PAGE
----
In a flash, Reyes goes from first to third
Speedster out of leadoff spot for first time since 2005
NEW YORK -- Jose Reyes, his hamstring no longer an issue, went from first to third on Friday night.
After more than a year of weighing his options, manager Jerry Manuel finally acted on one of them and inserted the player some still consider the most dynamic leadoff hitter in the National League into the third position in the batting order.
The change, hastened by the lack of production from the middle of the order, coincided with a shift of David Wright from the third spot -- where he had batted in each of the Mets' first 16 games -- to fifth in the order and the use of Angel Pagan as the leadoff man for the fourth time.
The specific objective of the changes is to "get Jason Bay going" Manuel said.
Hoping to force opposing pitchers to throw more fastballs with Bay in the batter's box, Manuel put a bona fide basestealer in front of him. Wright batting fifth is to afford Bay greater protection.
Bay, who has batted fourth in 14 games, including the Mets' game against the Braves on Friday, was batting .224 with a .293 slugging percentage and 23 strikeouts -- a league high -- in 58 at-bats.
The moves paid off in the sixth inning. Reyes and Bay hit back-to-back triples. Wright then sent Bay home with a sacrifice fly.
Reyes expressed no reservations about the change, despite the unfamiliarity of his new assignment. He has batted leadoff in the most recent 591 games he had started before Friday. Among active players, only Albert Pujols (1,023 starts as the No. 3 hitter for the Cardinals) and Ichiro Suzuki (896 starts as the Mariners' leadoff man) have had more successive appearances in a particular spot in a batting order.
The longest streaks of successive starts in batting-order positions by Mets are 787 by Keith Hernandez (No. 3 position), the 591 by Reyes (leadoff) and 446 by Felix Millan (second).
Wright last batted fifth on June 11, 2009. He has been the No. 5 hitter 279 times and the No. 3 hitter 351 times, more than any other.
Ike must dress to impress
NEW YORK -- Ike Davis got the word that he had been summoned to the big leagues rather late on Monday. He had little more than an hour to leave the park, return to his living quarters, grab a few things -- six shirts and a book -- and catch his Buffalo-to-LaGuardia flight. His car and most of his belongings were left behind.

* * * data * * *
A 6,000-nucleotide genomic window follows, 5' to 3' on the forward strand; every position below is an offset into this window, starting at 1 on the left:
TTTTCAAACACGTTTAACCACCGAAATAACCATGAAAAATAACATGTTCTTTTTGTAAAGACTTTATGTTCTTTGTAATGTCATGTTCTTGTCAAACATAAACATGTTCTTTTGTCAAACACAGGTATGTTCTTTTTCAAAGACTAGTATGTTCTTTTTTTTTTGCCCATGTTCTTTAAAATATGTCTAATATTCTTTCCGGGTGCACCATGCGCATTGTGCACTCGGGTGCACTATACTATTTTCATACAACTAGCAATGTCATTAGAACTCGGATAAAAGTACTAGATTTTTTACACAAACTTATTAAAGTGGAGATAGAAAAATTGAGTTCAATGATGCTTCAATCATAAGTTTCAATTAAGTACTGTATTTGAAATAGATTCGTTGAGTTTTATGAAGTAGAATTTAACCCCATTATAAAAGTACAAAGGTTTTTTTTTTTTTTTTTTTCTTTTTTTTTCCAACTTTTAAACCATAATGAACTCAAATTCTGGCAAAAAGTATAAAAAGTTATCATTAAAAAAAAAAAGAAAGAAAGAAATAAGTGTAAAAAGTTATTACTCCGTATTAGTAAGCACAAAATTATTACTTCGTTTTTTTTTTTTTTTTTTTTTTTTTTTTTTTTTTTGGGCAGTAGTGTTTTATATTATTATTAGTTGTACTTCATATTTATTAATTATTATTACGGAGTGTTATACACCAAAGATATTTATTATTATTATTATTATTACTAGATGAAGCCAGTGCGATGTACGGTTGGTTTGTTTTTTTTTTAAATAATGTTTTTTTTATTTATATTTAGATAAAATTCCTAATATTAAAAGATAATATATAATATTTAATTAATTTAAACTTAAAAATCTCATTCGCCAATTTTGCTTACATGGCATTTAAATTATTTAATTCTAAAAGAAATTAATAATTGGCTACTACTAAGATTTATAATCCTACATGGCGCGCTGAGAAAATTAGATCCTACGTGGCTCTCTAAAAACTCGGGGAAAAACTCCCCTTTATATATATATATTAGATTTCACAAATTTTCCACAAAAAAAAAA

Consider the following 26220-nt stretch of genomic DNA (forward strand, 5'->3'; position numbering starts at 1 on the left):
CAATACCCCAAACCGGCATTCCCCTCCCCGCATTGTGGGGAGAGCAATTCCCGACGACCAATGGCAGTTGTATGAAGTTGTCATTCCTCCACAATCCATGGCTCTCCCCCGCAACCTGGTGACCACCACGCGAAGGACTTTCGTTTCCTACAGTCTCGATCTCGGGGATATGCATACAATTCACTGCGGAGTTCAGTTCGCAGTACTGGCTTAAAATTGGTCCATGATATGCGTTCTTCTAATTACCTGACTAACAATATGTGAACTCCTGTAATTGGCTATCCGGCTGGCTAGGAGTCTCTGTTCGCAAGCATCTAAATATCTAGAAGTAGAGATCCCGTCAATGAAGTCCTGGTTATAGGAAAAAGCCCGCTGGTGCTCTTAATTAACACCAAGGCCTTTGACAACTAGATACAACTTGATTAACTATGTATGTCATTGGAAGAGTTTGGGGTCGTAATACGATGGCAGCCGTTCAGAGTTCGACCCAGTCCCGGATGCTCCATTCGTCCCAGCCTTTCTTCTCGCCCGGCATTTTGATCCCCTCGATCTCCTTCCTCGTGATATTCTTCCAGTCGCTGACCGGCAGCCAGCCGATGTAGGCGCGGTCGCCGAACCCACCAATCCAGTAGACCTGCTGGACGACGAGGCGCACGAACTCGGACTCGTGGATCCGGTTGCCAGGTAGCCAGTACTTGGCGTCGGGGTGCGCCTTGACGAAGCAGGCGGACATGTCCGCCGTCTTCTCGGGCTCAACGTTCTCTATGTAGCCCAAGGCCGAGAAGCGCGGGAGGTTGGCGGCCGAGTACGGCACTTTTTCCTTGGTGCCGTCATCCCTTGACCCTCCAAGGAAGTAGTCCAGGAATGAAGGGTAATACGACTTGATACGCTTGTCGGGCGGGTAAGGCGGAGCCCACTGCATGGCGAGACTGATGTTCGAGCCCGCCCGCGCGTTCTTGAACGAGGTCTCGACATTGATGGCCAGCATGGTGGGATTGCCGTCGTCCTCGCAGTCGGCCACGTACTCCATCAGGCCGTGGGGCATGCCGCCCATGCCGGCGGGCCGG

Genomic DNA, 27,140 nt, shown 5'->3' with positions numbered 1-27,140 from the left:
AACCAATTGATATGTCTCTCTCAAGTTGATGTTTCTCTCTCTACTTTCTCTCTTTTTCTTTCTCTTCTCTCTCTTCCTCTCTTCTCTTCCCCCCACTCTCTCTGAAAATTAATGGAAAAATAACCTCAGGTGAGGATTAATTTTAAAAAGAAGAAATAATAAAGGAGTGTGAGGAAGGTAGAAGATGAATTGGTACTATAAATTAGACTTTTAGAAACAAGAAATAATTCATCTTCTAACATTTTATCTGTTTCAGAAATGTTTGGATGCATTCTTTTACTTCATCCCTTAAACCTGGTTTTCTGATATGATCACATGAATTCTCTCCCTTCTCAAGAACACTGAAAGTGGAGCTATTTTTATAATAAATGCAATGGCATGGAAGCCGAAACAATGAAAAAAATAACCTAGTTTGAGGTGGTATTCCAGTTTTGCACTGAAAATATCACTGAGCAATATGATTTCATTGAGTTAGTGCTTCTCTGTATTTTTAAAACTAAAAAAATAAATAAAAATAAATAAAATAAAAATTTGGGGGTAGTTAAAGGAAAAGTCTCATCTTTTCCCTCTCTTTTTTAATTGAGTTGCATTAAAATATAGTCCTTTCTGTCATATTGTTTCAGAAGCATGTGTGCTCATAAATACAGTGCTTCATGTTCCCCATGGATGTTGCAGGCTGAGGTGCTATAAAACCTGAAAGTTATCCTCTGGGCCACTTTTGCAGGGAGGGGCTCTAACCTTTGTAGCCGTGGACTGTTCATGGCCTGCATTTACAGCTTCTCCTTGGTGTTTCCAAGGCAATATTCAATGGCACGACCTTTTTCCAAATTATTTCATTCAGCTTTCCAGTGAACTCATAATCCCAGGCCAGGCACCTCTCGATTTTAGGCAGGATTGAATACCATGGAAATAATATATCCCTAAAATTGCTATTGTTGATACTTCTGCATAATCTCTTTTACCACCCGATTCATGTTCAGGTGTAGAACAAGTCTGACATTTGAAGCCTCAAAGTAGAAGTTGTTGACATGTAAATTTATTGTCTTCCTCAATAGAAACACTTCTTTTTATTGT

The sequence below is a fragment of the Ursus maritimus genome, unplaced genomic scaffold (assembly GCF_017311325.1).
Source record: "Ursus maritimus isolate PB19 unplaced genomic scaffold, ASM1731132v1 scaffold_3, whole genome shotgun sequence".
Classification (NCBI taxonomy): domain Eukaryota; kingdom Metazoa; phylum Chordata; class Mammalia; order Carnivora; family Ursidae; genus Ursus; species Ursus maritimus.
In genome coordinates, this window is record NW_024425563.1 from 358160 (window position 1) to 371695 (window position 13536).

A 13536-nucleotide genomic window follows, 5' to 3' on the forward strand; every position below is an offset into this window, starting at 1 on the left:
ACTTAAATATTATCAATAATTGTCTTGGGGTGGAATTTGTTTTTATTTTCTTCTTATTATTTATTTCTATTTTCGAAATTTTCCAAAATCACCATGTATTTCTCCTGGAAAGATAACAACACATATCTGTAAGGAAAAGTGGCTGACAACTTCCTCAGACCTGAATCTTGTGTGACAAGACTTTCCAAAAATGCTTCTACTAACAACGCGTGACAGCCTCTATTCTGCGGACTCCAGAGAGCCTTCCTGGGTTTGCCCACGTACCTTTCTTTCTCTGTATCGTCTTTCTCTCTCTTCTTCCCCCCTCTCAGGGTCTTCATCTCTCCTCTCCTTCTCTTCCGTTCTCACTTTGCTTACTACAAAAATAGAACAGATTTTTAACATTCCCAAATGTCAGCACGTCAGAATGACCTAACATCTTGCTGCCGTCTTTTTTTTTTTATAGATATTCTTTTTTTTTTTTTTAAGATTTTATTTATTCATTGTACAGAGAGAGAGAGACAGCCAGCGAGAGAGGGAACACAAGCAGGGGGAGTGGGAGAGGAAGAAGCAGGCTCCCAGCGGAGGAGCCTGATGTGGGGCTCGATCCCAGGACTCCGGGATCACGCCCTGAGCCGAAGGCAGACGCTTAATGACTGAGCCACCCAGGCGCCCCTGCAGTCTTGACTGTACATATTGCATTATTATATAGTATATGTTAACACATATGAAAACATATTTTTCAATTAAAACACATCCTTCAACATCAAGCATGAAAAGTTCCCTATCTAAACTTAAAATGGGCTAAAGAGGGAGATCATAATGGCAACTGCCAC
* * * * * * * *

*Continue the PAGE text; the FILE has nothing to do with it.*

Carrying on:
The Mets dress for travel, so a suit will be necessary after the homestand ends on Wednesday. Davis made arrangements to have some of his belonging brought to Queens on Friday, and the purchase of a suit may be in the offing.
Seaver has backward cap in his past
NEW YORK -- During his time as a color analyst for Mets telecasts, Tom Seaver has occasionally railed against players who wear their caps backwards on the field. But the club located a photo of him doing so, enlarged it, framed it and hung it in the corridor of the newly minted "Seaver entrance" by third base.
The Mets icon was called on that this week and expertly sidestepped the tempest-in-a-teaspoon issue.
"I have no idea when that picture was taken," Seaver said, smirking. "But I probably was demonstrating what I didn't like. Yeah, that must be it."
Citi Field bullpens get Cox's approval
NEW YORK -- Braves manager Bobby Cox gets to the ballpark early, very early. So with extra time on Friday afternoon, he strolled across the outfield at Citi Field and visited the repositioned bullpens. The 'pens ran parallel to the outfield fence -- one behind the other -- last year. But after complaints from many parties, the Mets had them turned so that they are perpendicular to the fence.
"From worst to best," was Cox's assessment.
This date in Mets history -- April 23
Even a broken clock is accurate twice a day; so it was the Mets gained the first victory in the history of the franchise on this date in 1962 -- in the team's 10th game. They scored six runs in the first two innings against Tom Sturdivant, a Yankees refugee who would become one of them two years later, and won, 9-1, at Forbes Field. Jay Hook pitched a complete game for the Mets, who would win 11 of the subsequent 21 games before they would define themselves with a 17-game losing streak.
Six years later, Jerry Koosman pitched his third complete game of the season in his third start and, for the first time, allowed a run in the Mets' 3-1 win over the Astros at Shea Stadium. Koosman pitched another shutout, one of 14 he would throw in his first 77 big league starts, a year later, when he beat the Pirates and Jim Bunning, 2-0, at Shea. He would pitch 19 more shutouts in his last 450 starts, including one a year in his last five seasons.
There was no questioning the call when Darryl Boston was hit by a pitch in 1992. The Mets beat the Cardinals, 1-0, in 13 innings at Shea when Juan Agosto hit Boston with the bases loaded. The ball went inside his uniform shirt. ... Raul Gonzalez hit a home run for one of three isolated runs the Mets scored against Roy Oswalt in the first three innings of what became a 4-2 Mets victory against the Astros at Shea in 2003. ... Two years later, Victor Diaz had four hits and drove in three runs in the Mets' 10-5 victory against the Nationals at Shea.
Marty Noble is a reporter for MLB.com. This story was not subject to the approval of Major League Baseball or its clubs.